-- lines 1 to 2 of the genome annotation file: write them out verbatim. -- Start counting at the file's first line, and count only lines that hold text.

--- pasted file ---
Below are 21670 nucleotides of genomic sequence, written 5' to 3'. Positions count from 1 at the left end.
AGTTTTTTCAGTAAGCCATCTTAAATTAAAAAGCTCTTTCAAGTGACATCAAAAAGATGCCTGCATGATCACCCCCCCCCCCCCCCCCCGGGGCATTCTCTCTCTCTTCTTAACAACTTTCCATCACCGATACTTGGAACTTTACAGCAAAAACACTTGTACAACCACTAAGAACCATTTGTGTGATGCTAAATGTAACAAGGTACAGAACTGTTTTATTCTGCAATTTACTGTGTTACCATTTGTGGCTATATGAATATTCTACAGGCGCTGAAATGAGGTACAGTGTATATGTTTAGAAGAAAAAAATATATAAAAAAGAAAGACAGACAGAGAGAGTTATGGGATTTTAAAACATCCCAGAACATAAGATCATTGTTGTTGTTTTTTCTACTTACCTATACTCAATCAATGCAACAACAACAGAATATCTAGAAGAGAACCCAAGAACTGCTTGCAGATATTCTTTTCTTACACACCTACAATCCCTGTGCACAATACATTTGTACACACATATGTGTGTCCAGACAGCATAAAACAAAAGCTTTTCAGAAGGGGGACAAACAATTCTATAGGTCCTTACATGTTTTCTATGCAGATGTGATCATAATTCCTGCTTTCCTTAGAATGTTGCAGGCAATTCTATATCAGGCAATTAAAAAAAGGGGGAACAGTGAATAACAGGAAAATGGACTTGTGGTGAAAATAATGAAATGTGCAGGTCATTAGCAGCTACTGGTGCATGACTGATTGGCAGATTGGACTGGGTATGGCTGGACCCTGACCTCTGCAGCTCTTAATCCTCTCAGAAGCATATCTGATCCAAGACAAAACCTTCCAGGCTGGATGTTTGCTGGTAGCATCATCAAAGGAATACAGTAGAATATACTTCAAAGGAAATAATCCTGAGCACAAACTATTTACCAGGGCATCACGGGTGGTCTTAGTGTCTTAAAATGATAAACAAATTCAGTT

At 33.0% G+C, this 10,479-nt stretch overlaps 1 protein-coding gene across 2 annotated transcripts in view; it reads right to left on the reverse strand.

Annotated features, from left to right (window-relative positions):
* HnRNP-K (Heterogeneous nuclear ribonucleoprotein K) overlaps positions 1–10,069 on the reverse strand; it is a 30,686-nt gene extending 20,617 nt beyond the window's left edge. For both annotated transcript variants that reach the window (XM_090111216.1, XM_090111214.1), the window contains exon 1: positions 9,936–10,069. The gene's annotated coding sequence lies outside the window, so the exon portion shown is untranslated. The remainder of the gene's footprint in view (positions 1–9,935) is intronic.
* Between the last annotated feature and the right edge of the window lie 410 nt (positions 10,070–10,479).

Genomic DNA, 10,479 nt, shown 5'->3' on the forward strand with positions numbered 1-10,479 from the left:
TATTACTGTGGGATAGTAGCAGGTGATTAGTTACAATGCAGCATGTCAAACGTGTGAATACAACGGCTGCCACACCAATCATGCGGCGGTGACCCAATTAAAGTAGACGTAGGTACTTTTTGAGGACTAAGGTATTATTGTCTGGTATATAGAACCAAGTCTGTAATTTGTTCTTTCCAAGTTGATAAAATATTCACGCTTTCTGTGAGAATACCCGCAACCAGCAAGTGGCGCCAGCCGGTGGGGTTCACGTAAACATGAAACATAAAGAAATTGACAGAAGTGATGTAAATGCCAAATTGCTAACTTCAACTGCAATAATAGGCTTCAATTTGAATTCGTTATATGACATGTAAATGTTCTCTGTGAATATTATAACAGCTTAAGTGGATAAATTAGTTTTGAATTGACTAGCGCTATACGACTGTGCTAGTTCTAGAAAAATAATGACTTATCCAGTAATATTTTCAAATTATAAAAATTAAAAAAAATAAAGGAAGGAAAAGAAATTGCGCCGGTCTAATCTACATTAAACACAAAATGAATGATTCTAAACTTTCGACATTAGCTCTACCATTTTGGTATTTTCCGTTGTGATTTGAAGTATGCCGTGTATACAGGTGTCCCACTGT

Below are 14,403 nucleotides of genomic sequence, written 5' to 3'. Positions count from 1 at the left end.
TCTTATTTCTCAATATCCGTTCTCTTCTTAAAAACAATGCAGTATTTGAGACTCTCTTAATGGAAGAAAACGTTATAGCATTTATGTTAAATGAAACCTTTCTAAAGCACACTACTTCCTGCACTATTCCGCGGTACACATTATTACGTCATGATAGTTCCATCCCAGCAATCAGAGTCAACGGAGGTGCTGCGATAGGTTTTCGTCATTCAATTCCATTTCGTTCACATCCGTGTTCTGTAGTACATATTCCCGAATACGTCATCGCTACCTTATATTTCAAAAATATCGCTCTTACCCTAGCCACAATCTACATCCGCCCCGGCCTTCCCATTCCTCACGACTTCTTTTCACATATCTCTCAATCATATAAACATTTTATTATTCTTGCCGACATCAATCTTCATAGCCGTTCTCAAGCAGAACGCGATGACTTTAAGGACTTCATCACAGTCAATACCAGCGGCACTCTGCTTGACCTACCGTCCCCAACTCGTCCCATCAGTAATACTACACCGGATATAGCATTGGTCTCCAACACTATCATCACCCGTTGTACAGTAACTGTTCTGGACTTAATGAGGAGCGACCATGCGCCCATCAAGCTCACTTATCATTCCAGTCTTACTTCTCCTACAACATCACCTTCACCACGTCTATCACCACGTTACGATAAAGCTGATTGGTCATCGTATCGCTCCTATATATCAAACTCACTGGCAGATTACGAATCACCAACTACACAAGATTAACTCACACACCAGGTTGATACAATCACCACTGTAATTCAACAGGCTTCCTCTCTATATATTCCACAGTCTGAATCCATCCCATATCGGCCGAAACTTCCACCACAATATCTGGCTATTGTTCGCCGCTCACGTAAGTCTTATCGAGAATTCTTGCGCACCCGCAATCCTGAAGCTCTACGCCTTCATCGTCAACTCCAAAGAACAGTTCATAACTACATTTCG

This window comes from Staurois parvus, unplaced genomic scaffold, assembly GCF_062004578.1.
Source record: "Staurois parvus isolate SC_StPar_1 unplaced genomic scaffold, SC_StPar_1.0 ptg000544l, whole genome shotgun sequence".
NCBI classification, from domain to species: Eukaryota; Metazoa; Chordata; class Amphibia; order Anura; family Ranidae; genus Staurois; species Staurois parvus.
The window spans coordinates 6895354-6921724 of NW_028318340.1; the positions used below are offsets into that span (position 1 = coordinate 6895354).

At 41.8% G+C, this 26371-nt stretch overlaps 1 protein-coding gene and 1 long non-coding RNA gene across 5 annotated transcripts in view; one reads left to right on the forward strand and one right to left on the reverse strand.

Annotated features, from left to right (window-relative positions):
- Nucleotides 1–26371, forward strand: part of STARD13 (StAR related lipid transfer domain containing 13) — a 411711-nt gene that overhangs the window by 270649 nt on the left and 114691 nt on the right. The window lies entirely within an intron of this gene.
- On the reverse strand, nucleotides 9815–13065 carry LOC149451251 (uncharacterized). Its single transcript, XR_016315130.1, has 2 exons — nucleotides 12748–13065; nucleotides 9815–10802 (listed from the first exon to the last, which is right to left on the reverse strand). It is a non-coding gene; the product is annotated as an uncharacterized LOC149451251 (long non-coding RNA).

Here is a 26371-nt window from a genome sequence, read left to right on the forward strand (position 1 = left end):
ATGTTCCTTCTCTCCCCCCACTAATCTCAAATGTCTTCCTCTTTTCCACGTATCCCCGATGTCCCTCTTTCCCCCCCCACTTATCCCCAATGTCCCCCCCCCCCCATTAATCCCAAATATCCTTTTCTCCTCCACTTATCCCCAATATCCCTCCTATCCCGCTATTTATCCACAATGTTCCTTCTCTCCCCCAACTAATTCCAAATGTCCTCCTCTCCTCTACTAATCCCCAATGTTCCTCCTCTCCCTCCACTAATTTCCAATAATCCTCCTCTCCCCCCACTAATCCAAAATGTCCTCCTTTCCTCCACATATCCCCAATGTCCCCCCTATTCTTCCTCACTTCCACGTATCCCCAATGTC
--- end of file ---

Below are 21670 nucleotides of genomic sequence, written 5' to 3'. Positions count from 1 at the left end.
AGTTTTTTCAGTAAGCCATCTTAAATTAAAAAGCTCTTTCAAGTGACATCAAAAAGATGCCTGCATGATCACCCCCCCCCCCCCCCCCCGGGGCATTCTCTCTCTCTTCTTAACAACTTTCCATCACCGATACTTGGAACTTTACAGCAAAAACACTTGTACAACCACTAAGAACCATTTGTGTGATGCTAAATGTAACAAGGTACAGAACTGTTTTATTCTGCAATTTACTGTGTTACCATTTGTGGCTATATGAATATTCTACAGGCGCTGAAATGAGGTACAGTGTATATGTTTAGAAGAAAAAAATATATAAAAAAGAAAGACAGACAGAGAGAGTTATGGGATTTTAAAACATCCCAGAACATAAGATCATTGTTGTTGTTTTTTCTACTTACCTATACTCAATCAATGCAACAACAACAGAATATCTAGAAGAGAACCCAAGAACTGCTTGCAGATATTCTTTTCTTACACACCTACAATCCCTGTGCACAATACATTTGTACACACATATGTGTGTCCAGACAGCATAAAACAAAAGCTTTTCAGAAGGGGGACAAACAATTCTATAGGTCCTTACATGTTTTCTATGCAGATGTGATCATAATTCCTGCTTTCCTTAGAATGTTGCAGGCAATTCTATATCAGGCAATTAAAAAAAGGGGGAACAGTGAATAACAGGAAAATGGACTTGTGGTGAAAATAATGAAATGTGCAGGTCATTAGCAGCTACTGGTGCATGACTGATTGGCAGATTGGACTGGGTATGGCTGGACCCTGACCTCTGCAGCTCTTAATCCTCTCAGAAGCATATCTGATCCAAGACAAAACCTTCCAGGCTGGATGTTTGCTGGTAGCATCATCAAAGGAATACAGTAGAATATACTTCAAAGGAAATAATCCTGAGCACAAACTATTTACCAGGGCATCACGGGTGGTCTTAGTGTCTTAAAATGATAAACAAATTCAGTT